Moss said Monday he does not remember that question coming up at the meeting.For Joe Iaco, president of the Greater Bluffton Republican Club that started a petition to pressure Moss to step down, the timing of the change is an issue, too.

    "I think it's critically important (to know the exact date)," Iaco said. "It speaks to (Moss') intent and sheds light on his character and credibility. And I cannot believe that the school board cannot retrace that."

    Repeated efforts by The Island Packet and The Beaufort Gazette to peg down an exact date for the rule change have been stymied by evolving answers, faulty memories and the district's own admission that it lacks a formal procedure for making rule changes.

    First asked about the rule change on Sept. 14, Moss said he could not remember what day he changed the policy. That same day, school district attorney Davis told the papers Moss could not have made the change any earlier than August. At best, that would have put the change three days after Darlene Moss applied for the position.

    Two days later, district spokesman Jim Foster sent an email to the papers, stating that Moss said he made the rule change in late July or early August but couldn't pinpoint further. The email also said that Davis claimed he had been quoted inaccurately: that he said the revision did not occur any later than August. The papers stand by the original reporting.

    No record of the actual day of the change exists, Moss said, because he made the edit by hand on a printed copy.

    "I had copies of rules printed out and put on my desk back in 2014." Moss said. "I made edits by hand and then handed them to one of three people that work for me."

    Foster said those employees also do not remember the specific edit for the nepotism rule as Moss made similar changes to more than 60 district rules. Asked where the change would have gone after that step, Moss said he did not have "that level of detail" and referred questions to Foster.

    Foster said he was unable to find any more information about the next step of the process -- other than an email that shows that Davis gave legal approval for the change and forwarded it for online posting on Aug. 31.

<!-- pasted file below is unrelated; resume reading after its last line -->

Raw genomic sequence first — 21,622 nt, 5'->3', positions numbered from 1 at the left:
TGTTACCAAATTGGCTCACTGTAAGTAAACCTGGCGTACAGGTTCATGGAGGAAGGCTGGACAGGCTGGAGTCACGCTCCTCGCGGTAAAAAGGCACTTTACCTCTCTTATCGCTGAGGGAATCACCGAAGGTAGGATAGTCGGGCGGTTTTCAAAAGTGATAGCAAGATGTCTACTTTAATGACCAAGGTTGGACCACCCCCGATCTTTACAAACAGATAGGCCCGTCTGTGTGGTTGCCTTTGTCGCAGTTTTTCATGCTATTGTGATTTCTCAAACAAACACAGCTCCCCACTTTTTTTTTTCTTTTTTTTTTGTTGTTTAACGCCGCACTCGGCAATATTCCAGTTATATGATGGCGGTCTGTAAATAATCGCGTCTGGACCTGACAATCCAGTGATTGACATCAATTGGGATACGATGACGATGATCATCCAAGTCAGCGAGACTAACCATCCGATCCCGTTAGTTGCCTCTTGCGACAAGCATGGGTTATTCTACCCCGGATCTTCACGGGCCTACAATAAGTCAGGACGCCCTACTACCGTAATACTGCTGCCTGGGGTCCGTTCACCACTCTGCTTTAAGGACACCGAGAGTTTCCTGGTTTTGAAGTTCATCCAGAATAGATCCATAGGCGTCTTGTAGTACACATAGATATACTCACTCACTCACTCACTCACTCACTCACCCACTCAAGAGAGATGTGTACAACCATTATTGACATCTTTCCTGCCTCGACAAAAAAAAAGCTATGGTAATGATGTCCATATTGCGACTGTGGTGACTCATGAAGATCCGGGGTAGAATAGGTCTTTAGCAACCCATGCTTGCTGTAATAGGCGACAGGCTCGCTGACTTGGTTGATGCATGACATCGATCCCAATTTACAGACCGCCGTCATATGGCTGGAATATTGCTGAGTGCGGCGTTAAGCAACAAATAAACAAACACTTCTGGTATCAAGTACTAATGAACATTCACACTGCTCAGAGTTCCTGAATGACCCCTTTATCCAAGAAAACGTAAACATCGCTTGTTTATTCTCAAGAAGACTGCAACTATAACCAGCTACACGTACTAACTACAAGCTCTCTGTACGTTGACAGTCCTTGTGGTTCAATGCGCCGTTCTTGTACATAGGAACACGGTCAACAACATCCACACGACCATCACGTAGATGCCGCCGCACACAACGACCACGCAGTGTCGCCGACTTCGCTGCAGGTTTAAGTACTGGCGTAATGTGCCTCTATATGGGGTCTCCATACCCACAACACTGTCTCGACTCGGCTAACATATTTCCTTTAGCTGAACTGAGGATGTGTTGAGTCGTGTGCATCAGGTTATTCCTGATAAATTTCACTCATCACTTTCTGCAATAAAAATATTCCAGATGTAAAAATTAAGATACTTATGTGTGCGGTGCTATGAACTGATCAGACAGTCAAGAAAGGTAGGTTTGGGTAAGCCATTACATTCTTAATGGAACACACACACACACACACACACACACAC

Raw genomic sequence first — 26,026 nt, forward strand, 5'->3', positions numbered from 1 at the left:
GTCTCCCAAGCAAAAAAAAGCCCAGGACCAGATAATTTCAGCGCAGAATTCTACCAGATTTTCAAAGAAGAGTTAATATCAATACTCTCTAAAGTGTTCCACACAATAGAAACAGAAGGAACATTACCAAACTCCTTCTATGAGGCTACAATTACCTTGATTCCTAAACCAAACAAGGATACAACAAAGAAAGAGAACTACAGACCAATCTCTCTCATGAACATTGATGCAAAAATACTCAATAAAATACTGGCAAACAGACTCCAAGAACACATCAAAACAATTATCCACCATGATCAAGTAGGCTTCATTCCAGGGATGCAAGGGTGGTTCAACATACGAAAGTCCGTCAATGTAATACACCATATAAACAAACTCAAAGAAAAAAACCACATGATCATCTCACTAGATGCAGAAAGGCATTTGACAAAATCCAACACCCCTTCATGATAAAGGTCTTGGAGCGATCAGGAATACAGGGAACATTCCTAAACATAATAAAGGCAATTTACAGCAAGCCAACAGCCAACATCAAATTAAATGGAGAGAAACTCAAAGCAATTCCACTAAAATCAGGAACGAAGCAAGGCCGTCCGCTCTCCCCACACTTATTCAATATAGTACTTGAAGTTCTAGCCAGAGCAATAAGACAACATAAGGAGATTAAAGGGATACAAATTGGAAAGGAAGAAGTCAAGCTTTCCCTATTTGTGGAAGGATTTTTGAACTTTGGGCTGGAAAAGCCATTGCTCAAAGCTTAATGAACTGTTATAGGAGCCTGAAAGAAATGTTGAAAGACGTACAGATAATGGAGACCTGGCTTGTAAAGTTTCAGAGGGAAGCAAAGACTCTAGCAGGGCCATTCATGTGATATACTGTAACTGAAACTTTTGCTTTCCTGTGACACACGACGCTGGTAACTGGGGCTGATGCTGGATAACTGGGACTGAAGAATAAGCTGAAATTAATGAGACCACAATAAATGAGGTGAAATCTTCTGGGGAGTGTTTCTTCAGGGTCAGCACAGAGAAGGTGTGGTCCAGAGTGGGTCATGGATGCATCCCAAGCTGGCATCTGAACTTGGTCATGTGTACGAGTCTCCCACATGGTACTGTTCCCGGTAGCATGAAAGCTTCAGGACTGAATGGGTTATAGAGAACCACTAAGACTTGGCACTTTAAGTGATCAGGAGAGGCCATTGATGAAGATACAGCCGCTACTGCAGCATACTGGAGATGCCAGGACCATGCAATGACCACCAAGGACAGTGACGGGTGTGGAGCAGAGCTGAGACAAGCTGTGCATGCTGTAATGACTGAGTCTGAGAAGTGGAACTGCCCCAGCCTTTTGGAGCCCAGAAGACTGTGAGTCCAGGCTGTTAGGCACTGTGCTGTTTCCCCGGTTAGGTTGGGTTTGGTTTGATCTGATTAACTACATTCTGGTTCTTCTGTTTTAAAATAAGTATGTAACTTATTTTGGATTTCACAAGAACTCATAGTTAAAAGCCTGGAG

"We understand that this might seem curious or even suspicious and I'm not sure at this point how to dispel that notion," Foster said. "Every indication is that the two processes, the hiring of Darlene Moss and the administrative rule change, were not related, like two trains driven by two people driving down two tracks."

    On Oct. 1, when pressed to explain an apparent conflict in Moss' statements -- that he made the change without knowledge of wife's interest in the position, and his statement that it is possible he made the rule change in "early August," after his wife had applied for the job -- a district official said Moss was no longer taking questions about the timeline of his wife's hiring. The papers have sought an electronic trail of when and how the change was made, but the district says none exists.

    Although Moss apologized to board members for the attention and questions his wife's hiring has caused, the superintendent maintains he has broken no rules or done anything unethical.

    Moss may still face questions from the State Ethics Commission where at least two complaints have been filed against him. The commission's' rules forbid public employees from using their position for the financial benefit of themselves or their family members.

    Many Beaufort County residents remain upset by the recent events, including a small group, which has organized in response to the controversy into a group they call Citizens About Responsible Education.

    "We're tired of the lame excuses about the details of how this happened," the group's founder Richard Bisi said. "We don't buy it."

    Key dates in the Jeff and Darlene Moss nepotism controversy: